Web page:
US manufacturing, business spending on equipment slowing

US manufacturing, business spending on equipment slowing

File photo of workers walking past a rack of SUV doors on a cart, at the General Motors Assembly Plant in Arlington, Texas. (REUTERS/Mike Stone)
WASHINGTON,: New orders for US-made goods recorded their biggest decline in six months in January and business spending on equipment appeared to be slowing after strong growth in 2017.Factory goods orders fell 1.4 per cent amid a broad decrease in demand, the Commerce Department said on Tuesday (Mar 6). That was the largest drop since July 2017 and followed five straight monthly increases. Factory orders rose 1.8 per cent in December.January's drop in orders was broadly in line with economists' expectations. Orders surged 8.4 per cent on a year-on-year basis.Orders for non-defence capital goods excluding aircraft, which are seen as a measure of business spending plans, fell 0.3 per cent in January instead of declining 0.2 per cent as reported last month. Orders for these so-called core capital goods decreased 0.5 per cent in December.That was the first back-to-back drop since May 2016. Shipments of core capital goods, which are used to calculate business equipment spending in the gross domestic product report, slipped 0.1 per cent in January instead of edging up 0.1 per cent as reported last month.Core capital goods shipments increased 0.7 per cent in December.
Prices of US Treasuries rose after the data, while the dollar held at lower levels against a basket of currencies. US stock indexes were trading slightly higher.TAX WINDFALLBusiness spending on equipment is cooling after growing by a robust 4.8 per cent in 2017.But it is likely to remain supported as companies are expected to use some of their windfall from a US$1.5 trillion tax cut package to buy machinery and other equipment as they seek to boost sluggish productivity.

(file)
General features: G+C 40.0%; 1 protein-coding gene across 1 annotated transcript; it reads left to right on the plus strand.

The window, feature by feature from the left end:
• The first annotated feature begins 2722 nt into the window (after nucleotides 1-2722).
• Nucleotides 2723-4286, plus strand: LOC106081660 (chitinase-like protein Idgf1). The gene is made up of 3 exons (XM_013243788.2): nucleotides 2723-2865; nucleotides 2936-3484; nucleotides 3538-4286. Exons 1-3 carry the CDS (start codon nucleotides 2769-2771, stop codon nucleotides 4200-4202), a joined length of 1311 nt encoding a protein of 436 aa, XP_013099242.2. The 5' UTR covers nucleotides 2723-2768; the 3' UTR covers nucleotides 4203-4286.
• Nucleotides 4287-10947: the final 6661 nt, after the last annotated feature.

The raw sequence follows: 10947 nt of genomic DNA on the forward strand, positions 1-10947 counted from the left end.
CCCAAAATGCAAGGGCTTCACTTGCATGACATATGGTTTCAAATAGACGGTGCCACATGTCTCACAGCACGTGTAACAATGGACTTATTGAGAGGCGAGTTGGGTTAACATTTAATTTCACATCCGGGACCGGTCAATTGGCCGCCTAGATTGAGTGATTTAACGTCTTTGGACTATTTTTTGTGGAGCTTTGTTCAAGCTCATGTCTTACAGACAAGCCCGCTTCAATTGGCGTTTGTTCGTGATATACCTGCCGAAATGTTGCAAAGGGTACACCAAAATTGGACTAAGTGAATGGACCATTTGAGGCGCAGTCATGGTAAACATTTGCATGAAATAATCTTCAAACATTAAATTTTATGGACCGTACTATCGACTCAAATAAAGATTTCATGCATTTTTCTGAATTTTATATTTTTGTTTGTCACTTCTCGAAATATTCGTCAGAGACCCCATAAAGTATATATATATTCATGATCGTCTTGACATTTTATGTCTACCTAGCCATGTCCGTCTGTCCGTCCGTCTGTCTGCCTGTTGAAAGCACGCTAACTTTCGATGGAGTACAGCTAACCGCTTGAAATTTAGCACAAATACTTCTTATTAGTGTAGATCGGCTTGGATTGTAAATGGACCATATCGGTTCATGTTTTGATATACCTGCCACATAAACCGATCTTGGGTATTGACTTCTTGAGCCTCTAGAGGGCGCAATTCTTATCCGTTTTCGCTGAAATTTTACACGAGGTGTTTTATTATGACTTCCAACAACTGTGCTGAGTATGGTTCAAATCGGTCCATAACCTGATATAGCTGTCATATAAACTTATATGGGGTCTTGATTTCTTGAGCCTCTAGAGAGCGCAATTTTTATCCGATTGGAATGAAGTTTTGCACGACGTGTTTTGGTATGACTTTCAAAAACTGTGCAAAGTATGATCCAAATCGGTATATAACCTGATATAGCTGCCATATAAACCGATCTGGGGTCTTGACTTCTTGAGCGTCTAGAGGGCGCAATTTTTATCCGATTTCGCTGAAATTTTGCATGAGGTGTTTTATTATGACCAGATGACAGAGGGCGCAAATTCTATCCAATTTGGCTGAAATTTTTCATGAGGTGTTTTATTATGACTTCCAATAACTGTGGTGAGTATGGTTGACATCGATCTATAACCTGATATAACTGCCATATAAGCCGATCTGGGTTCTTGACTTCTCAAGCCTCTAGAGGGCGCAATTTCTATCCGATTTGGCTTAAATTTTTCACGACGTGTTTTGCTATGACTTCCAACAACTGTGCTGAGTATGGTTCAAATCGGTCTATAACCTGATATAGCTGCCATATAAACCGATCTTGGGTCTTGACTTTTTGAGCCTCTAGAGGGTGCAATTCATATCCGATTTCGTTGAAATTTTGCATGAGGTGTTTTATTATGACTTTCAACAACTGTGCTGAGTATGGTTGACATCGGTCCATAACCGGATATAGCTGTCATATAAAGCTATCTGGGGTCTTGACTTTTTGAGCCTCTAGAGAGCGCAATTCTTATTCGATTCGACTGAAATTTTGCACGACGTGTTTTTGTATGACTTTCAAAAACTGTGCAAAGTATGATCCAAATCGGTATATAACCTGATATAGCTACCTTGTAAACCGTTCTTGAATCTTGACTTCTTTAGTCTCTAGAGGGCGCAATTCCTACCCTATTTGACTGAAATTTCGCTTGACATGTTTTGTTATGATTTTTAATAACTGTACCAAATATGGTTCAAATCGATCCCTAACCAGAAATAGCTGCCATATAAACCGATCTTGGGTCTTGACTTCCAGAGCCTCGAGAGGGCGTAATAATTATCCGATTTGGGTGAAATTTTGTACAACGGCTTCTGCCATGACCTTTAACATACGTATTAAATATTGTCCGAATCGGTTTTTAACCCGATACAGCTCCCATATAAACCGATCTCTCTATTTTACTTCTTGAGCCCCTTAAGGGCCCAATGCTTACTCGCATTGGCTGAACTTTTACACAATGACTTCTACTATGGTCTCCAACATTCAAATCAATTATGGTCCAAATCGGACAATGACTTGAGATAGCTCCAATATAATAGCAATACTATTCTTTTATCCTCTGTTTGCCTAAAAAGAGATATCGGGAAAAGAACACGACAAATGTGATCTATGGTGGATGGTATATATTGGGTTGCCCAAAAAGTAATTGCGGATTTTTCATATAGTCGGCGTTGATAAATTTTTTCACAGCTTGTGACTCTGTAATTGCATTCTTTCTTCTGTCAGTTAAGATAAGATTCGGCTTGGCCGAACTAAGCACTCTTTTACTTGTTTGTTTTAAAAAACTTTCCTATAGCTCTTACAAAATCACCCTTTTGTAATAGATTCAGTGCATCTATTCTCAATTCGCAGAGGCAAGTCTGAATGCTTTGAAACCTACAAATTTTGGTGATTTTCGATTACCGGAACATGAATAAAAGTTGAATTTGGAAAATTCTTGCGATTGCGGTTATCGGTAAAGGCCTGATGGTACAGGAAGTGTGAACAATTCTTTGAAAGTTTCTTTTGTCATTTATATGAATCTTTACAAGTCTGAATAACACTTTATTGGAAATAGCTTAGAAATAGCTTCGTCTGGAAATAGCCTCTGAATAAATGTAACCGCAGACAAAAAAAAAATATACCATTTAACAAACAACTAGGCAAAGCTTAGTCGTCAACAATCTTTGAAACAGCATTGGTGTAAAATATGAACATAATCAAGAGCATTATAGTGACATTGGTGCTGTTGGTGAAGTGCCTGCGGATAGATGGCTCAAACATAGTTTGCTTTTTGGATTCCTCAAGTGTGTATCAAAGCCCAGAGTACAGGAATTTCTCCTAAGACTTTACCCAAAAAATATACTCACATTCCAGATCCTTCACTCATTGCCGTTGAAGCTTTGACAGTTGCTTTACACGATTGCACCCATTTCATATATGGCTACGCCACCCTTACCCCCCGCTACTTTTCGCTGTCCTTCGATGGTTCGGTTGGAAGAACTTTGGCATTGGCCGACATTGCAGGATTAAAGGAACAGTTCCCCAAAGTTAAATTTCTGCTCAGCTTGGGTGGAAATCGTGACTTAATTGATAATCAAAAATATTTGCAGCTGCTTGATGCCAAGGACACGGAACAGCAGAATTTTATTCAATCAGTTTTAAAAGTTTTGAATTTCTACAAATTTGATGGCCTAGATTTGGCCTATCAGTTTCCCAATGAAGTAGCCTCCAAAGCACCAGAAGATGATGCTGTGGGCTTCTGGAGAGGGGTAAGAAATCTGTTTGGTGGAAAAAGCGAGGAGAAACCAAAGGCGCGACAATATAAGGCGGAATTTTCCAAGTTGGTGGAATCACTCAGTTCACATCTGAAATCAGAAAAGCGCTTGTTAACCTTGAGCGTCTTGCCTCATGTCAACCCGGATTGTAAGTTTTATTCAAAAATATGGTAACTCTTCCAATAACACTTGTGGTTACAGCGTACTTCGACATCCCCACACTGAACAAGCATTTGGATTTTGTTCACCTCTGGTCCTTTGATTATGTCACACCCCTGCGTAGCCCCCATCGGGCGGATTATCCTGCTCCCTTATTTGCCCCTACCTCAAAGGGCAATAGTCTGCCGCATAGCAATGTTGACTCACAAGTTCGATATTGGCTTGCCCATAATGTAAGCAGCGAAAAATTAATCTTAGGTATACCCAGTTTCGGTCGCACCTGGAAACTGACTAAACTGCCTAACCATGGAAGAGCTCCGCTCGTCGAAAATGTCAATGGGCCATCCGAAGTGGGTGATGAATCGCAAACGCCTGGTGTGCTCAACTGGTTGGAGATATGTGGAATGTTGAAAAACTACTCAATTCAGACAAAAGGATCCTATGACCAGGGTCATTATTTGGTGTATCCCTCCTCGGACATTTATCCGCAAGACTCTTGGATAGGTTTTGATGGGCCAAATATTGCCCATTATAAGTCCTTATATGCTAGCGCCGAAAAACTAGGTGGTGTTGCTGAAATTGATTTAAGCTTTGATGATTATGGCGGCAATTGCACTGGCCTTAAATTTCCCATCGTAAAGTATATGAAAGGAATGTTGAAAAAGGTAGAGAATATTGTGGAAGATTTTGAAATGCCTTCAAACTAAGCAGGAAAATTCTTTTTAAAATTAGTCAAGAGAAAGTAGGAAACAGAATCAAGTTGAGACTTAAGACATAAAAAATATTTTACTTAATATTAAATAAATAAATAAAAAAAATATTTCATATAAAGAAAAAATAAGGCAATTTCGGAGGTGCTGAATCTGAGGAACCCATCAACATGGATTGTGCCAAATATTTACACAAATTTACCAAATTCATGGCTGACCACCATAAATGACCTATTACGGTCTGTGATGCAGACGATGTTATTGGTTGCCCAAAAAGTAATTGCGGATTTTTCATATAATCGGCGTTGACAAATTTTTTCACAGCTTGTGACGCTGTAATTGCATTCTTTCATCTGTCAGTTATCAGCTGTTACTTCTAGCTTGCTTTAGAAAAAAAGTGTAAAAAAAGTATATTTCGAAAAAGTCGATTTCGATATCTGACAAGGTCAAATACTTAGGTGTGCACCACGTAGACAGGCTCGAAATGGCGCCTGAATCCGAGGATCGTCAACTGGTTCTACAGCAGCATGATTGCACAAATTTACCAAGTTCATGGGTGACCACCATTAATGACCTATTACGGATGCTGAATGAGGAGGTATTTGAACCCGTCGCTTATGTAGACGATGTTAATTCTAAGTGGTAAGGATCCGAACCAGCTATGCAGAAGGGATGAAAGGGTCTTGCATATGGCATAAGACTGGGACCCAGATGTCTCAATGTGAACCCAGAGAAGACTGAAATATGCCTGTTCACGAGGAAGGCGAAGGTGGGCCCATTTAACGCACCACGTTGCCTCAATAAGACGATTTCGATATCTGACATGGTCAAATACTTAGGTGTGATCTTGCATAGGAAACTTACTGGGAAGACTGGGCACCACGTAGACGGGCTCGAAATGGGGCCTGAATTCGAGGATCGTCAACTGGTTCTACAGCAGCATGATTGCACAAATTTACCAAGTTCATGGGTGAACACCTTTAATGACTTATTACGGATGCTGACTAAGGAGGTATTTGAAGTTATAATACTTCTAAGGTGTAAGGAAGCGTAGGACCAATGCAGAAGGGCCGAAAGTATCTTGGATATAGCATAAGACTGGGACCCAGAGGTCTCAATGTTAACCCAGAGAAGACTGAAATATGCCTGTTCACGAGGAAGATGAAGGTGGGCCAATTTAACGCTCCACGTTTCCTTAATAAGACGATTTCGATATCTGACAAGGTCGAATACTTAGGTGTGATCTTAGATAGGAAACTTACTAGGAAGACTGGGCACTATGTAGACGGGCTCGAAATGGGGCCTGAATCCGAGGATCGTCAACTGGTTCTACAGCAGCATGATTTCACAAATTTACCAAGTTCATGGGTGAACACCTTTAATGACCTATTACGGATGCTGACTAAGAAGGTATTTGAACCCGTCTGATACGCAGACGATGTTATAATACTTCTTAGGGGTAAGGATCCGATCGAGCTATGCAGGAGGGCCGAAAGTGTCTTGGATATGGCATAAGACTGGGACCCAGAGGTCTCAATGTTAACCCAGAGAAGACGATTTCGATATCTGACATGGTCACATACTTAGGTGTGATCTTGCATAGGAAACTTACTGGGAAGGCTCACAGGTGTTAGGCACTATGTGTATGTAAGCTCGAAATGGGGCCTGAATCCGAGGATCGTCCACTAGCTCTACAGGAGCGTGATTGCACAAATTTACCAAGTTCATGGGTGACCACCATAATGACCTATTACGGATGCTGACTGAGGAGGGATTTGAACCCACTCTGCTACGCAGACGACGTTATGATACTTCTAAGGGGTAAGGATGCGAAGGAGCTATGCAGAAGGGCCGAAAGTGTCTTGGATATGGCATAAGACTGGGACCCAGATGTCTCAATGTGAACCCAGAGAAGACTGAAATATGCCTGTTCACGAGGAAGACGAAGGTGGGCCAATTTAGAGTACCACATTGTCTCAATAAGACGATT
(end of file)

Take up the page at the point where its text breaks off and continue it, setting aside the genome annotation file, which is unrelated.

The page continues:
The Trump administration slashed the corporate income tax rate to 21 per cent from 35 per cent effective in January. The tax cuts, a weakening US dollar and strengthening global economy are expected to support manufacturing, which makes up about 12 per cent of the US economy.Sentiment among manufacturers remains bullish. A survey last week showed a measure of factory activity rose in February to its highest level since May 2004. But supply constraints and labor shortages are emerging, which could hurt factory output.In January, orders for transportation equipment dropped 10.0 per cent, weighed down by a 28.4 per cent plunge in the volatile orders for civilian aircraft.Orders for machinery dropped 0.4 per cent, the biggest decline since October 2016, after rising 0.6 per cent in December. Orders for mining, oil field and gas field machinery tumbled 8.9 per cent after increasing 5.0 per cent in the prior month. Orders for motor vehicles fell 0.5 per cent, reversing a 0.4 per cent gain in December.There were also declines in orders for primary metals and electrical equipment, appliances and components. But orders for computers and electronic products orders rose 0.5 per cent.Pointing to a slowdown in manufacturing, unfilled orders at factories fell 0.3 per cent in January. That was the biggest drop in six months and followed four consecutive monthly increases. Manufacturing inventories increased 0.3 per cent. They have risen in 14 of the last 15 months.Shipments of factory goods increased 0.6 per cent in January after advancing 0.7 per cent in December. The inventories-to-shipments ratio was unchanged at 1.35.
Source: Reuters
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